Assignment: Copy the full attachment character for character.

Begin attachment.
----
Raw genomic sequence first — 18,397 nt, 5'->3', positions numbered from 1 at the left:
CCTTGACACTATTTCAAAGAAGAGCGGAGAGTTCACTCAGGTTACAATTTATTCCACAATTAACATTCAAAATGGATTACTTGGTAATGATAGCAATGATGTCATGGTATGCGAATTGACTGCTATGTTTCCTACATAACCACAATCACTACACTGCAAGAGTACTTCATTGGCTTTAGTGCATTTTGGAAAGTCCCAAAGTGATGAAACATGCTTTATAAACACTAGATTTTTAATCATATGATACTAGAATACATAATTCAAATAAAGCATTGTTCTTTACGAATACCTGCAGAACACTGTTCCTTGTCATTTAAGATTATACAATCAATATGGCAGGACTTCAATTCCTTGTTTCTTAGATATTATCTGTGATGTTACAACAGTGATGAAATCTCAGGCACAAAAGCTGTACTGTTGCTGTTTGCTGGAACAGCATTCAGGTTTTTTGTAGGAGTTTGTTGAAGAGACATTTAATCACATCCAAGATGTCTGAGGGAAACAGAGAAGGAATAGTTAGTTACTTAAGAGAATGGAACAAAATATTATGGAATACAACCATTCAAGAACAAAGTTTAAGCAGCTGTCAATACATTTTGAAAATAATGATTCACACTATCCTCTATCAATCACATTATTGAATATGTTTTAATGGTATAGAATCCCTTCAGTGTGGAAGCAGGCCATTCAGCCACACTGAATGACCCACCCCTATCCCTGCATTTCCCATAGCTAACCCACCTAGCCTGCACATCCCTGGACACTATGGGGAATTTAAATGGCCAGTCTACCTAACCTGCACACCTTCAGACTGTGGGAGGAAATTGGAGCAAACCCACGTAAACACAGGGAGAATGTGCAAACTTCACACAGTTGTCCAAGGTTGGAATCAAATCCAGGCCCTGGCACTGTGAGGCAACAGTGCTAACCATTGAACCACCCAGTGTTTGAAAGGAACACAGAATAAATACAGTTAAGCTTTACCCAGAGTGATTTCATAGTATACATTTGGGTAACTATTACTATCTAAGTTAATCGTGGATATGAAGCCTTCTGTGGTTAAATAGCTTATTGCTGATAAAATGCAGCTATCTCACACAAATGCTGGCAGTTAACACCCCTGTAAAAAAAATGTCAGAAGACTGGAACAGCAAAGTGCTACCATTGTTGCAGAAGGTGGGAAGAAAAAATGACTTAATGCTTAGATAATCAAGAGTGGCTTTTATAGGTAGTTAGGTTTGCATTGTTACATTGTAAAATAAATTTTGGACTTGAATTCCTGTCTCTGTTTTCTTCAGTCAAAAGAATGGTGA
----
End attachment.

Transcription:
Raw genomic sequence first — 18,397 nt, 5'->3', positions numbered from 1 at the left:
CCTTGACACTATTTCAAAGAAGAGCGGAGAGTTCACTCAGGTTACAATTTATTCCACAATTAACATTCAAAATGGATTACTTGGTAATGATAGCAATGATGTCATGGTATGCGAATTGACTGCTATGTTTCCTACATAACCACAATCACTACACTGCAAGAGTACTTCATTGGCTTTAGTGCATTTTGGAAAGTCCCAAAGTGATGAAACATGCTTTATAAACACTAGATTTTTAATCATATGATACTAGAATACATAATTCAAATAAAGCATTGTTCTTTACGAATACCTGCAGAACACTGTTCCTTGTCATTTAAGATTATACAATCAATATGGCAGGACTTCAATTCCTTGTTTCTTAGATATTATCTGTGATGTTACAACAGTGATGAAATCTCAGGCACAAAAGCTGTACTGTTGCTGTTTGCTGGAACAGCATTCAGGTTTTTTGTAGGAGTTTGTTGAAGAGACATTTAATCACATCCAAGATGTCTGAGGGAAACAGAGAAGGAATAGTTAGTTACTTAAGAGAATGGAACAAAATATTATGGAATACAACCATTCAAGAACAAAGTTTAAGCAGCTGTCAATACATTTTGAAAATAATGATTCACACTATCCTCTATCAATCACATTATTGAATATGTTTTAATGGTATAGAATCCCTTCAGTGTGGAAGCAGGCCATTCAGCCACACTGAATGACCCACCCCTATCCCTGCATTTCCCATAGCTAACCCACCTAGCCTGCACATCCCTGGACACTATGGGGAATTTAAATGGCCAGTCTACCTAACCTGCACACCTTCAGACTGTGGGAGGAAATTGGAGCAAACCCACGTAAACACAGGGAGAATGTGCAAACTTCACACAGTTGTCCAAGGTTGGAATCAAATCCAGGCCCTGGCACTGTGAGGCAACAGTGCTAACCATTGAACCACCCAGTGTTTGAAAGGAACACAGAATAAATACAGTTAAGCTTTACCCAGAGTGATTTCATAGTATACATTTGGGTAACTATTACTATCTAAGTTAATCGTGGATATGAAGCCTTCTGTGGTTAAATAGCTTATTGCTGATAAAATGCAGCTATCTCACACAAATGCTGGCAGTTAACACCCCTGTAAAAAAAATGTCAGAAGACTGGAACAGCAAAGTGCTACCATTGTTGCAGAAGGTGGGAAGAAAAAATGACTTAATGCTTAGATAATCAAGAGTGGCTTTTATAGGTAGTTAGGTTTGCATTGTTACATTGTAAAATAAATTTTGGACTTGAATTCCTGTCTCTGTTTTCTTCAGTCAAAAGAATGGTGA